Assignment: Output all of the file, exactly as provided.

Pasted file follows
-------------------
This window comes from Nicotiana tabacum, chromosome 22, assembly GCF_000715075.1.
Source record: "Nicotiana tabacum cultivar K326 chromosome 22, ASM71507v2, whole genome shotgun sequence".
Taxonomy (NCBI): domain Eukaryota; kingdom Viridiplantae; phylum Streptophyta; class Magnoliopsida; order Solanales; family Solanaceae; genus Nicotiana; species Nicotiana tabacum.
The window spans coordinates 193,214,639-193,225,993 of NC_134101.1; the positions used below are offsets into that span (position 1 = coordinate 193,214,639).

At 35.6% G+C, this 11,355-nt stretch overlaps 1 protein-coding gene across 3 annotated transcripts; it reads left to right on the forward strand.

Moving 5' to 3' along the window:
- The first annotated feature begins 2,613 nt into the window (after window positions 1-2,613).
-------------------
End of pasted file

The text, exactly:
This window comes from Nicotiana tabacum, chromosome 22, assembly GCF_000715075.1.
Source record: "Nicotiana tabacum cultivar K326 chromosome 22, ASM71507v2, whole genome shotgun sequence".
Taxonomy (NCBI): domain Eukaryota; kingdom Viridiplantae; phylum Streptophyta; class Magnoliopsida; order Solanales; family Solanaceae; genus Nicotiana; species Nicotiana tabacum.
The window spans coordinates 193,214,639-193,225,993 of NC_134101.1; the positions used below are offsets into that span (position 1 = coordinate 193,214,639).

At 35.6% G+C, this 11,355-nt stretch overlaps 1 protein-coding gene across 3 annotated transcripts; it reads left to right on the forward strand.

Moving 5' to 3' along the window:
- The first annotated feature begins 2,613 nt into the window (after window positions 1-2,613).